The ocean is critical in regulating the Earth’s climate: it has absorbed 89% of the excess heat trapped inside the atmosphere since the 1970s, and every year absorbs at least a quarter of the carbon dioxide (CO2) released by human activities.

Their ability to absorb heat and CO2 means that marine ecosystems, and the human activities within them, are particularly vulnerable to climate change. Rising sea level and temperatures, reduced pH values, changes in rainfall amounts and reduced sea ice coverage, among others, are all effects of the rising atmospheric greenhouse gas concentrations. The impacts of climate change and ocean acidification as well as the need for adaptation, resilience and mitigation in all aspects of OSPAR’s work is of great importance, and is therefore deeply embedded in the 2030 North-East Atlantic Environment Strategy (NEAES 2030).

In 2023 COCOA produced a fact sheet on climate change and ocean acidificaiton in the North-East Atlantic.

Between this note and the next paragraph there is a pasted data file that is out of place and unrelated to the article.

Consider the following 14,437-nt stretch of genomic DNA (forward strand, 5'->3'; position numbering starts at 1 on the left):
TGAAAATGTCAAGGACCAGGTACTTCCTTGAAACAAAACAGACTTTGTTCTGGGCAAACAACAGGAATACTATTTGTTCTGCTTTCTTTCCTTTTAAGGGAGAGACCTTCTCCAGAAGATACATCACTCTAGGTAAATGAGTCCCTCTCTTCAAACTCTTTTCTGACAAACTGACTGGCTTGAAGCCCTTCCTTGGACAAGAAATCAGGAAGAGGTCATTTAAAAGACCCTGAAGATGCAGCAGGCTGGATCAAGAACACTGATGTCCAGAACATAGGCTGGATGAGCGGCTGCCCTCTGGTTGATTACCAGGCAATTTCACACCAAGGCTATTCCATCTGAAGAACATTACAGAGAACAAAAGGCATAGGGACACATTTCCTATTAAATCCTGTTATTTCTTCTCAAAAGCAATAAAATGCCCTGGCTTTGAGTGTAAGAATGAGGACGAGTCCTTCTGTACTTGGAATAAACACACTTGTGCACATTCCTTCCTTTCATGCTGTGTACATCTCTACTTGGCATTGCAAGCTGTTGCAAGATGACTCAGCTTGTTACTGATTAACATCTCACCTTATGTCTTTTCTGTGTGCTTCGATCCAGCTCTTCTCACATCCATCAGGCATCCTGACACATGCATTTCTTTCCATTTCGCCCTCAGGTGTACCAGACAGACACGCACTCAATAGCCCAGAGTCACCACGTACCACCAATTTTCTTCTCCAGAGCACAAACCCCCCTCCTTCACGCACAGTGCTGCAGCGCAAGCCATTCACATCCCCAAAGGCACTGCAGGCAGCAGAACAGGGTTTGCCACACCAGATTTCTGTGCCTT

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Working Group on Changing Ocean Climate and Ocean Acidification (WG COCOA)

To acknowledge the urgency of this issue, in 2023 OSPAR established a Working Group on Changing Ocean Climate and Ocean Acidification (WG COCOA). The WG works with the remit to facilitate the implementation of Strategic Objectives in the NEAES 2030 concerning ocean acidification and climate change, and to ensure the integration of climate change and ocean acidification throughout the OSPAR structure.

The group will work in accordance with its Terms of Reference.

In 2022 OSPAR became an affiliate member of the Ocean Acidification Alliance.

Key findings QSR 2023 (Synthesis report)

For delivering the OSPAR’s Quality Status Report 2023 a climate change expert group (CCEG) was established in 2021, convened by United Kingdom, to produce the climate change thematic assessment.

The Intersessional Correspondence Group on ocean acidification (ICG-OA), co-convened by Ireland and the Netherlands, worked to produce OSPAR's first ever assessment on ocean acidification for OSPAR's Quality Status Report 2023.

Briefing note on climate change